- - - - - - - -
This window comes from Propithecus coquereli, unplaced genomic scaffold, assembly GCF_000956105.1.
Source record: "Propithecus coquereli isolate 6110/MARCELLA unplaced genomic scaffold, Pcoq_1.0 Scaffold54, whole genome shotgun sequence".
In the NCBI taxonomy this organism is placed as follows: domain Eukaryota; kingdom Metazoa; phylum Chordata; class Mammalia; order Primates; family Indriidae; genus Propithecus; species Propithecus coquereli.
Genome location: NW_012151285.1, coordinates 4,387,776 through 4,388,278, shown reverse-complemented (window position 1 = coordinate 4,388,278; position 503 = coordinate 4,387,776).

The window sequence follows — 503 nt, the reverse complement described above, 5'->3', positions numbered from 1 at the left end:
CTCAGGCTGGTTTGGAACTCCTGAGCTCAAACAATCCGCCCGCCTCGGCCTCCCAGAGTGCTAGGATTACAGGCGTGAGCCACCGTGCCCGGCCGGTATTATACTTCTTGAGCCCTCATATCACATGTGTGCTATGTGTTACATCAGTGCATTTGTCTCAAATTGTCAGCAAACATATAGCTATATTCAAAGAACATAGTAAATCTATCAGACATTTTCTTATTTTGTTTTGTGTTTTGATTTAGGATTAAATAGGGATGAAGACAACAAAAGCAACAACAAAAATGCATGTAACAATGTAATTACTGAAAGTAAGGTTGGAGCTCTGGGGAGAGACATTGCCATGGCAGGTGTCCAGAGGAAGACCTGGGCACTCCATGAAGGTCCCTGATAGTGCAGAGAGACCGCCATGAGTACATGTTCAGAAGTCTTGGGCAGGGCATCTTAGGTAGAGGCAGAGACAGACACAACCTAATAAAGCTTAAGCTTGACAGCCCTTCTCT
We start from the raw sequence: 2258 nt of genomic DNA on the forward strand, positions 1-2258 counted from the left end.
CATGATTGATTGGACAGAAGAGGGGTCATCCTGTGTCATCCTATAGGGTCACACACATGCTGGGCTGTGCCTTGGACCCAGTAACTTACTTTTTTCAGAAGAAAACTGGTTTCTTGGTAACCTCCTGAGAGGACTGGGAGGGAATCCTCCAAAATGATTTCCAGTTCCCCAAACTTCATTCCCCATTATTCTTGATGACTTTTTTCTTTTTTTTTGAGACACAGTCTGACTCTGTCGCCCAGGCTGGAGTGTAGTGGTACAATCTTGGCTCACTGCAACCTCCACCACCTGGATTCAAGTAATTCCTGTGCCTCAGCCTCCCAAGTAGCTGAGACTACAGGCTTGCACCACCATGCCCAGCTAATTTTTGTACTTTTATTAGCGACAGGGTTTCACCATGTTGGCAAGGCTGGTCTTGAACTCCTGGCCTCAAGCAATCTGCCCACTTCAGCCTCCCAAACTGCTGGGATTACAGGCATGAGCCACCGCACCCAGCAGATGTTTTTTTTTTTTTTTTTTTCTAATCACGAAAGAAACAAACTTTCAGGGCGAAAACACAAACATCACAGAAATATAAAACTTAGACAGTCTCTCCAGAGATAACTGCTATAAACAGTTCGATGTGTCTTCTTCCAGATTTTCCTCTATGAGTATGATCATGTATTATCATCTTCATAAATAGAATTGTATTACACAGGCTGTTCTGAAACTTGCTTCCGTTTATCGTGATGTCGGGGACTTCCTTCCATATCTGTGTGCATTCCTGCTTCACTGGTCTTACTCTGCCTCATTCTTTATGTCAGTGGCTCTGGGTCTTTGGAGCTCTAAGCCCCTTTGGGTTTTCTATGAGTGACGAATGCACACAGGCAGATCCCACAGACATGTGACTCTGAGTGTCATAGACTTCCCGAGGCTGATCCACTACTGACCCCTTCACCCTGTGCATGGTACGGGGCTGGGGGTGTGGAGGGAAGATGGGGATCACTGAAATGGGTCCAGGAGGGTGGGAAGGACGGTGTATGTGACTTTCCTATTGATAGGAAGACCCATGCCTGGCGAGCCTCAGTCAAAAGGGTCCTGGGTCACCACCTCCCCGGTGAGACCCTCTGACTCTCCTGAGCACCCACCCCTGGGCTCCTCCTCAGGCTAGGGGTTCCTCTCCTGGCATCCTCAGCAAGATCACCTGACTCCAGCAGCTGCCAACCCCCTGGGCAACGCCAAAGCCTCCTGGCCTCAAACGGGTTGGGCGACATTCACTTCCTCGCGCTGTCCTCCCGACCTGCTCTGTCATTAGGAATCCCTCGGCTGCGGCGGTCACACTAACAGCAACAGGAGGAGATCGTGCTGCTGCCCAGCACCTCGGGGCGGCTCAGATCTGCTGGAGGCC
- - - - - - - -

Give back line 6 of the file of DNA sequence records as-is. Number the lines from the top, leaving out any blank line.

CTCAGGCTGGTTTGGAACTCCTGAGCTCAAACAATCCGCCCGCCTCGGCCTCCCAGAGTGCTAGGATTACAGGCGTGAGCCACCGTGCCCGGCCGGTATTATACTTCTTGAGCCCTCATATCACATGTGTGCTATGTGTTACATCAGTGCATTTGTCTCAAATTGTCAGCAAACATATAGCTATATTCAAAGAACATAGTAAATCTATCAGACATTTTCTTATTTTGTTTTGTGTTTTGATTTAGGATTAAATAGGGATGAAGACAACAAAAGCAACAACAAAAATGCATGTAACAATGTAATTACTGAAAGTAAGGTTGGAGCTCTGGGGAGAGACATTGCCATGGCAGGTGTCCAGAGGAAGACCTGGGCACTCCATGAAGGTCCCTGATAGTGCAGAGAGACCGCCATGAGTACATGTTCAGAAGTCTTGGGCAGGGCATCTTAGGTAGAGGCAGAGACAGACACAACCTAATAAAGCTTAAGCTTGACAGCCCTTCTCT